"Alzheimer, a complex disease is decrypted".
LIVESTREAM FROM AARHUS UNIVERSITY
The lecture is taught in English/Foredraget afholdes på engelsk.
Lecturer: professor of molecular biology Christian Haass, Ludwig-Maximilians University Munich, Germany
Entry fee: free
No other disease is threatening our society as much as Alzheimer's disease. Every three seconds someone on our planet is hit by Alzheimer's disease and by 2050 we expect more than 131 million Alzheimer's patients worldwide!
Thus, we urgently need treatment to prevent a collapse of our ageing society. The only way to reach this ambitious goal is a detailed understanding of the mechanisms, which destroy our memory.
In all Alzheimer's brains, clumps of poisonous proteins, so called plaques and tangles, are deposited and kill our nervous cells.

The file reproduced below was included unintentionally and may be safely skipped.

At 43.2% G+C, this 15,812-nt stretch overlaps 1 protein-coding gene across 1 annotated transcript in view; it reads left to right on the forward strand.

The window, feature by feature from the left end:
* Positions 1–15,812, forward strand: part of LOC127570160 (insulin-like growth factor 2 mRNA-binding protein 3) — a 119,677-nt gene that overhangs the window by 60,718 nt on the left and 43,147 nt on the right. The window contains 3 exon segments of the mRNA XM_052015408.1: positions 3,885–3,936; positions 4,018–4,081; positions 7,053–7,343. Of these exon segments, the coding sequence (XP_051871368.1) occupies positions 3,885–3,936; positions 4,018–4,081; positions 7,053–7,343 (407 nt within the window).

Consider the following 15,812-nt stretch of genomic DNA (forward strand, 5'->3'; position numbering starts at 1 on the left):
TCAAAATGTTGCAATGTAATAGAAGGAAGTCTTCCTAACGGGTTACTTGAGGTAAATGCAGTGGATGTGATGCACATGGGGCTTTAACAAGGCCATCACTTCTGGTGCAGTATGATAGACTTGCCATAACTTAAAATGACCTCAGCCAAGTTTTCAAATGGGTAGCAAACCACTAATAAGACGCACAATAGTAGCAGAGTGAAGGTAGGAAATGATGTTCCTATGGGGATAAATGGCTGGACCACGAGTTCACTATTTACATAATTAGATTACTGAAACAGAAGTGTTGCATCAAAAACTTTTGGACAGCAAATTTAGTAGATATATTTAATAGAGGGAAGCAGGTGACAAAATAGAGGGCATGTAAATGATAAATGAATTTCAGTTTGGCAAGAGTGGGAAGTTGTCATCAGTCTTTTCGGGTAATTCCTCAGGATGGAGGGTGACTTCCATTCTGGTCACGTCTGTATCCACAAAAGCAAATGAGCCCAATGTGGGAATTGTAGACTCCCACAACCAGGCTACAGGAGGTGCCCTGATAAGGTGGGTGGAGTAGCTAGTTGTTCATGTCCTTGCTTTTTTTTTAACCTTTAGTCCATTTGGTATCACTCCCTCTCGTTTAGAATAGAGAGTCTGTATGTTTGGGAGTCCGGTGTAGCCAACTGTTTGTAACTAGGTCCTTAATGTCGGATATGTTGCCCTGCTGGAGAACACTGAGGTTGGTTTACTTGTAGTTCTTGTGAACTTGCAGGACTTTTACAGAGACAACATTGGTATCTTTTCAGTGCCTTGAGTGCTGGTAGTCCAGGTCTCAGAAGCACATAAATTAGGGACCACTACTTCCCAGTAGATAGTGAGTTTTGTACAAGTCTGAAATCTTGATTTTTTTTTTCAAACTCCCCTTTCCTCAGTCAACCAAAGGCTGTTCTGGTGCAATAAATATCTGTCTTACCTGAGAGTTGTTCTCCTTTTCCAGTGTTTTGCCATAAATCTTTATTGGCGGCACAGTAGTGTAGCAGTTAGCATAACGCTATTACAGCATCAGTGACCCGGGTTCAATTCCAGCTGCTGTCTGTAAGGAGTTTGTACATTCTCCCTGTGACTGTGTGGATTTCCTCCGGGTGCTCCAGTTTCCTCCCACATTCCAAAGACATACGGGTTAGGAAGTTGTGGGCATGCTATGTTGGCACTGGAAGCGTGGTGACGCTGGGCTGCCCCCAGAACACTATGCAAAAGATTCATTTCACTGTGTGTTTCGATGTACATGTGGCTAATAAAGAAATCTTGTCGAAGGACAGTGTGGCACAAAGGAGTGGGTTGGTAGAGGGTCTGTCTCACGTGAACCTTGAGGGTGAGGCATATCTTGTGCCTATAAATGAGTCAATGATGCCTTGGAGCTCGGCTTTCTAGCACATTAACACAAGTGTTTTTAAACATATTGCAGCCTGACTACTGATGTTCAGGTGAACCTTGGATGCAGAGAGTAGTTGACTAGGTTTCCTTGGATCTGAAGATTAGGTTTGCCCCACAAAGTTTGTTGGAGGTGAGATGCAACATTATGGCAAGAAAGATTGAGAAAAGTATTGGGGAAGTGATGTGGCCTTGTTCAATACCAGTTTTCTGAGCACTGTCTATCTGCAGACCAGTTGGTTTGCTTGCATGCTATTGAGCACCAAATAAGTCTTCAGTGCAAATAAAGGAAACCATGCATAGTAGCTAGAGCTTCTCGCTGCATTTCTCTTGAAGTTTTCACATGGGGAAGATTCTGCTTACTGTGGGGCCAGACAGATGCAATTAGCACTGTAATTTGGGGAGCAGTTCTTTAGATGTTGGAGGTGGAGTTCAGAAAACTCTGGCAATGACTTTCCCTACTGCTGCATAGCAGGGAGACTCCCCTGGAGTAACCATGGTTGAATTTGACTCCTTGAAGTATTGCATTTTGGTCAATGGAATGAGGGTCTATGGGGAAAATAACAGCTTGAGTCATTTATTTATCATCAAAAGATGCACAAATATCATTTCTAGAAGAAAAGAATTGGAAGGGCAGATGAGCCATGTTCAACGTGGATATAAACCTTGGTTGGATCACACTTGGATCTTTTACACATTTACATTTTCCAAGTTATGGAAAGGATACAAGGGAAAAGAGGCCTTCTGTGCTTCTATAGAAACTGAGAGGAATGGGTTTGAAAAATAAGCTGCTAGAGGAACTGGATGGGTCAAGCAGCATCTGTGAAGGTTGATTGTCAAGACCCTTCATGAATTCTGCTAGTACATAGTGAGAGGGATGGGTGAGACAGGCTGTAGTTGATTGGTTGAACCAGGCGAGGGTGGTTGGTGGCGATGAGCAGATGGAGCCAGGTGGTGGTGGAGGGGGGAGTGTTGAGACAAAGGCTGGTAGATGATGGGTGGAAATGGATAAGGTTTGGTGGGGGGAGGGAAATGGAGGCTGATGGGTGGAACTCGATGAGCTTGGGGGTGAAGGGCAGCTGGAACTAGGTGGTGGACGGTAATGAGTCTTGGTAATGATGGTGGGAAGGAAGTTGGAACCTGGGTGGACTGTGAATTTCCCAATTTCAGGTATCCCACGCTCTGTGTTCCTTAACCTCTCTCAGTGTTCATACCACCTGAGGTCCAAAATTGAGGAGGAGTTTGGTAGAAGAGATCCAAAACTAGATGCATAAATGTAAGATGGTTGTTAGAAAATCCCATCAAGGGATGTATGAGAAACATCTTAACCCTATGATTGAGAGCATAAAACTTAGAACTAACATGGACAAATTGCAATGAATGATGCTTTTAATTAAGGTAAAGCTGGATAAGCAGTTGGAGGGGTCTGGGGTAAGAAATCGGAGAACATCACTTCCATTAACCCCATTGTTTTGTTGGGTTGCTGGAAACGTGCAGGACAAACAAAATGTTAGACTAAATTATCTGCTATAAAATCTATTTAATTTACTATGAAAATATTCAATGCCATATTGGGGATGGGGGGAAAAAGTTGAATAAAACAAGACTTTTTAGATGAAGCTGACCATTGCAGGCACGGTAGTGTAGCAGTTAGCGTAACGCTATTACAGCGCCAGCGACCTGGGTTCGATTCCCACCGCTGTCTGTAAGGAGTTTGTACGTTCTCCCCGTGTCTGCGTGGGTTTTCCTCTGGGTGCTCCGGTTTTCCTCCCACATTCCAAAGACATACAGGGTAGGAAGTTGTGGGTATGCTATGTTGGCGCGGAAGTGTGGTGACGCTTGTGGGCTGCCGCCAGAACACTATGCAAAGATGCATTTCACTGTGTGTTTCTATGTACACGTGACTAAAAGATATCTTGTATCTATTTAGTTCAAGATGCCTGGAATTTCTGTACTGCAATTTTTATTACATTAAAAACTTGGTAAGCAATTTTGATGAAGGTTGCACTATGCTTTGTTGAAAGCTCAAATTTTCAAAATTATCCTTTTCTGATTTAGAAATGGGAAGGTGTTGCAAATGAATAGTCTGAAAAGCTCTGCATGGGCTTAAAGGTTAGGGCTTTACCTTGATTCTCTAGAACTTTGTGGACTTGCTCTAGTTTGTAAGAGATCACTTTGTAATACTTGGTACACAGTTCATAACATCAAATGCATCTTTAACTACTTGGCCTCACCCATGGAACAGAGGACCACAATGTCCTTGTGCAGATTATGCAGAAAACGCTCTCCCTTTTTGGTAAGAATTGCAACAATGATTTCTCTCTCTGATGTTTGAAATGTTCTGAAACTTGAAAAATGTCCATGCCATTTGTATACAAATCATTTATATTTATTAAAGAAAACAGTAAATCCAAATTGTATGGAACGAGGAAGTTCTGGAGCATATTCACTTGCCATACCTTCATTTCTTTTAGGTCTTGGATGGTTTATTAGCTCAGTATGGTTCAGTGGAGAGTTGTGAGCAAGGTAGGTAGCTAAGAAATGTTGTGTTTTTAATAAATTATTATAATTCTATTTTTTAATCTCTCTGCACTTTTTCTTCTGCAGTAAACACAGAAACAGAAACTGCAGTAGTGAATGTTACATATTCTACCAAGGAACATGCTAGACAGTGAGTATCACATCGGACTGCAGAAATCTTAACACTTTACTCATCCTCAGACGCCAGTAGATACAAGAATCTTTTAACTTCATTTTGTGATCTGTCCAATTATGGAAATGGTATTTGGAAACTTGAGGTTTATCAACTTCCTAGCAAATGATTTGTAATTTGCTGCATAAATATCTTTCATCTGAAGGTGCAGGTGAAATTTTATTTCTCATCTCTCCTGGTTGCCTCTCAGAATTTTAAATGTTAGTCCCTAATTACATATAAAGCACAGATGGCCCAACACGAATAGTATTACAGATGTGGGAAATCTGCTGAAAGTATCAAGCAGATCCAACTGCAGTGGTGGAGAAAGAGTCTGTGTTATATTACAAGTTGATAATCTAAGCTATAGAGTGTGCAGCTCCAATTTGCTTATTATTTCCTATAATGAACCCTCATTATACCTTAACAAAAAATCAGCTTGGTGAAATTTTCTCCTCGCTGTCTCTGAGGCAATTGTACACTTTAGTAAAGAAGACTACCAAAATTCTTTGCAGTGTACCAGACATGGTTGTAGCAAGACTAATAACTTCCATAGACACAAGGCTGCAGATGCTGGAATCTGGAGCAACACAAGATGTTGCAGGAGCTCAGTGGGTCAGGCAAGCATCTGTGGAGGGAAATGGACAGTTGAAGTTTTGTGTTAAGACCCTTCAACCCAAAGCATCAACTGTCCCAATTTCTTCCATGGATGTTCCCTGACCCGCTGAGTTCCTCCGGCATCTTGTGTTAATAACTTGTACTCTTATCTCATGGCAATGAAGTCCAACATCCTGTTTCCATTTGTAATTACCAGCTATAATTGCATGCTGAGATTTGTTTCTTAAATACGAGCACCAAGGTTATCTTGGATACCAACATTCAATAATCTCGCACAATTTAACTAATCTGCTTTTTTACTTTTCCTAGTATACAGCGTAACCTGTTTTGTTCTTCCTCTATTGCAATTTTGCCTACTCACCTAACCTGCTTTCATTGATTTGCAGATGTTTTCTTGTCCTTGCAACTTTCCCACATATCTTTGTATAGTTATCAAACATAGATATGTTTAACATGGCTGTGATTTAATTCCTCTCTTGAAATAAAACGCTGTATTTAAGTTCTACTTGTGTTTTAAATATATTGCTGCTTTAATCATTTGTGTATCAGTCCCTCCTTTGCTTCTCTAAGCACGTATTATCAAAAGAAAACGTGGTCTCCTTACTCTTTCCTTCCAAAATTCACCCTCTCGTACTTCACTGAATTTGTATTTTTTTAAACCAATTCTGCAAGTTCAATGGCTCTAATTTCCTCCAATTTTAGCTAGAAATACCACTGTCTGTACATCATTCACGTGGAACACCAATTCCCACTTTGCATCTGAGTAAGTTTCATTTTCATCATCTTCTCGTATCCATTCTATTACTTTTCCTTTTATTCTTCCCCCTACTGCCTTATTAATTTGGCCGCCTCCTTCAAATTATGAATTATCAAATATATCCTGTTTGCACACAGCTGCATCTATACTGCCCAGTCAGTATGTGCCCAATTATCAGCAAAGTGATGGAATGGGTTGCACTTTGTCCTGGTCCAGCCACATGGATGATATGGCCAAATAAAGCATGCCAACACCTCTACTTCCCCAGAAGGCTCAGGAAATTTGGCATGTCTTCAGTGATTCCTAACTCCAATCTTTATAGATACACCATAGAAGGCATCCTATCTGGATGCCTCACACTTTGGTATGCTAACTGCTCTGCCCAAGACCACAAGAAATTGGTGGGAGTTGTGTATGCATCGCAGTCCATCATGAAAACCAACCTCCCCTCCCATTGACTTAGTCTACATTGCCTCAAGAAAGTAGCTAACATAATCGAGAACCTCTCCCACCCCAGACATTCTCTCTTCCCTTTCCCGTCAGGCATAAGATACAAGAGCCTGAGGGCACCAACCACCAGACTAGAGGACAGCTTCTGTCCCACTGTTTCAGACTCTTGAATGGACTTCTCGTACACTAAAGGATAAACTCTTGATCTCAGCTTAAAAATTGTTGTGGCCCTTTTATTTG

In many years the genesis of these plaques in our brains, was thought to occur solely under pathogenic circumstances and thus primarily during aging. However, Haass proved that the basic mechanism involved in the constant generation of the building blocks of plaques is active in all of us from birth, which may explain the enormous risk we all have of suffering from Alzheimer's disease at some point.
Christian Haass will demonstrate that based on the discoveries of these mechanisms, treatment strategies have been developed aiming to slow or even prevent Alzheimer's disease. Such approaches can indeed prevent the accumulation of plaques in human patients, but so far they fail to stop the memory loss.
Is this a disaster indicating that scientists have worked on the wrong mechanisms? Christian Haass does not think so, he will rather demonstrate that plaque deposition starts decades before clinicians observe any memory decline.
The deposits in our brains slowly begin their deadly job by killing neurons early on and by the time memory loss becomes apparent, the brain is irrevocably damaged with the consequence that any treatment comes too late.
Thus, we do not only need efficacious and safe treatment strategies, but we must develop novel technologies to identify patients, which are at risk to develop Alzheimer's disease, at a time when no memory loss is observed.